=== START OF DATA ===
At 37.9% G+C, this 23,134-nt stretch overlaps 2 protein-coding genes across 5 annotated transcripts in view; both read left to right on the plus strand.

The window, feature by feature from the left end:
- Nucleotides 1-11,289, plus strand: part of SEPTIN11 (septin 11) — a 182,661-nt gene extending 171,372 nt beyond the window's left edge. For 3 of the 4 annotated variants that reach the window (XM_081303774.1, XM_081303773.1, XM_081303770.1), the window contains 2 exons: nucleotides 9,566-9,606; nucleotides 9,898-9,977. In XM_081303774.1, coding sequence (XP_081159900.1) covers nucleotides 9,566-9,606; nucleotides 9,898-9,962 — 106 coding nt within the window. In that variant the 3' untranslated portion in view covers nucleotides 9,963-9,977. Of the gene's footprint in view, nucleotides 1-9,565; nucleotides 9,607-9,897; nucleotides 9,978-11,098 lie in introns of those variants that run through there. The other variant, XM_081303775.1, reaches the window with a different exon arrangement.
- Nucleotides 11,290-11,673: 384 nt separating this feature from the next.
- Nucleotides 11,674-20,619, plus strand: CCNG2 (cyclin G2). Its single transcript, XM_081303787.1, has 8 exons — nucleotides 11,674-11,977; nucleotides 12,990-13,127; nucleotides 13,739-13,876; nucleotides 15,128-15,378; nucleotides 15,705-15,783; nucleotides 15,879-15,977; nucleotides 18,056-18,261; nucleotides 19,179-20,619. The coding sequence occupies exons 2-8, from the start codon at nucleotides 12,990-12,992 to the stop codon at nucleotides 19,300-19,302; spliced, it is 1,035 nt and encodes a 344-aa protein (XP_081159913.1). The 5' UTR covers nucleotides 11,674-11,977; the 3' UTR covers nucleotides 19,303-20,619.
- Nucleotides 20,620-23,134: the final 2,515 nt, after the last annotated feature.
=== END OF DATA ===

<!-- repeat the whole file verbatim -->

At 37.9% G+C, this 23,134-nt stretch overlaps 2 protein-coding genes across 5 annotated transcripts in view; both read left to right on the plus strand.

The window, feature by feature from the left end:
- Nucleotides 1-11,289, plus strand: part of SEPTIN11 (septin 11) — a 182,661-nt gene extending 171,372 nt beyond the window's left edge. For 3 of the 4 annotated variants that reach the window (XM_081303774.1, XM_081303773.1, XM_081303770.1), the window contains 2 exons: nucleotides 9,566-9,606; nucleotides 9,898-9,977. In XM_081303774.1, coding sequence (XP_081159900.1) covers nucleotides 9,566-9,606; nucleotides 9,898-9,962 — 106 coding nt within the window. In that variant the 3' untranslated portion in view covers nucleotides 9,963-9,977. Of the gene's footprint in view, nucleotides 1-9,565; nucleotides 9,607-9,897; nucleotides 9,978-11,098 lie in introns of those variants that run through there. The other variant, XM_081303775.1, reaches the window with a different exon arrangement.
- Nucleotides 11,290-11,673: 384 nt separating this feature from the next.
- Nucleotides 11,674-20,619, plus strand: CCNG2 (cyclin G2). Its single transcript, XM_081303787.1, has 8 exons — nucleotides 11,674-11,977; nucleotides 12,990-13,127; nucleotides 13,739-13,876; nucleotides 15,128-15,378; nucleotides 15,705-15,783; nucleotides 15,879-15,977; nucleotides 18,056-18,261; nucleotides 19,179-20,619. The coding sequence occupies exons 2-8, from the start codon at nucleotides 12,990-12,992 to the stop codon at nucleotides 19,300-19,302; spliced, it is 1,035 nt and encodes a 344-aa protein (XP_081159913.1). The 5' UTR covers nucleotides 11,674-11,977; the 3' UTR covers nucleotides 19,303-20,619.
- Nucleotides 20,620-23,134: the final 2,515 nt, after the last annotated feature.